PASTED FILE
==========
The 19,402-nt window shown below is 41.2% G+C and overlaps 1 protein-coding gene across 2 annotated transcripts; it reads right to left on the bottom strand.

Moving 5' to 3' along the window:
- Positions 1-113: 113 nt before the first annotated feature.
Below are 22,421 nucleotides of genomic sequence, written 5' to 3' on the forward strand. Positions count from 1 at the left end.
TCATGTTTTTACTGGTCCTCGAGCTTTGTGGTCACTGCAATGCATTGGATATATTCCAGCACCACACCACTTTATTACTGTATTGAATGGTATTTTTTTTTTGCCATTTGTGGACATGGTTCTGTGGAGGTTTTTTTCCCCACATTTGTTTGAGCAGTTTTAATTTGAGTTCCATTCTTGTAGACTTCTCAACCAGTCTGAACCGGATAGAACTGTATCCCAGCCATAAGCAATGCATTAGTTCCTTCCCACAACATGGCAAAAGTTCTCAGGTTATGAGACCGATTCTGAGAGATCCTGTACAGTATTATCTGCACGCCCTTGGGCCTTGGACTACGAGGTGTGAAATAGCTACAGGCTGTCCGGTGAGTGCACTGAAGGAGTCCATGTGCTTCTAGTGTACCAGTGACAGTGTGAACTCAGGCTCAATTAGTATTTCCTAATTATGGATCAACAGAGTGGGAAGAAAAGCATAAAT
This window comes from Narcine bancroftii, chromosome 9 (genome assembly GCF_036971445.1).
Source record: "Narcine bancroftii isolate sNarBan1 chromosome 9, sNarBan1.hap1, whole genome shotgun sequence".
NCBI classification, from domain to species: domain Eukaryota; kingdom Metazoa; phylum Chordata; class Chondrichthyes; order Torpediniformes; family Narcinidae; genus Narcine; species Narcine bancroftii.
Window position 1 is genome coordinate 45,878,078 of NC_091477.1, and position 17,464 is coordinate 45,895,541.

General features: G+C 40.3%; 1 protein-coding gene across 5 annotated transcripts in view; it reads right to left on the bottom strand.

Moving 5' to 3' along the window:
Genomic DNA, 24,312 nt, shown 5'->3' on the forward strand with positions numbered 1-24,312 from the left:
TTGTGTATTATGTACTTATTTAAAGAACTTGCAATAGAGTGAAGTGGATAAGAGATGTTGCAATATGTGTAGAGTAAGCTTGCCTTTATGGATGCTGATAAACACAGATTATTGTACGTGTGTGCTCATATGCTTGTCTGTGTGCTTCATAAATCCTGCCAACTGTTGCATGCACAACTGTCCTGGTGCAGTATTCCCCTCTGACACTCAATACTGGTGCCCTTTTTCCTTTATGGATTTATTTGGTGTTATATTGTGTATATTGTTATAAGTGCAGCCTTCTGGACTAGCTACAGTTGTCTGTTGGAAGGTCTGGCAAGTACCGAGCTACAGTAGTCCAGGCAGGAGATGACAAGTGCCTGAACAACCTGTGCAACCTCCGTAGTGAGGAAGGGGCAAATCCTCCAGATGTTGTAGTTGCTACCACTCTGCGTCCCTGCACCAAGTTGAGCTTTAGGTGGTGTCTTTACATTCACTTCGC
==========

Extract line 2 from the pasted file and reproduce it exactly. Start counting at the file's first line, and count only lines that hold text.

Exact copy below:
Moving 5' to 3' along the window: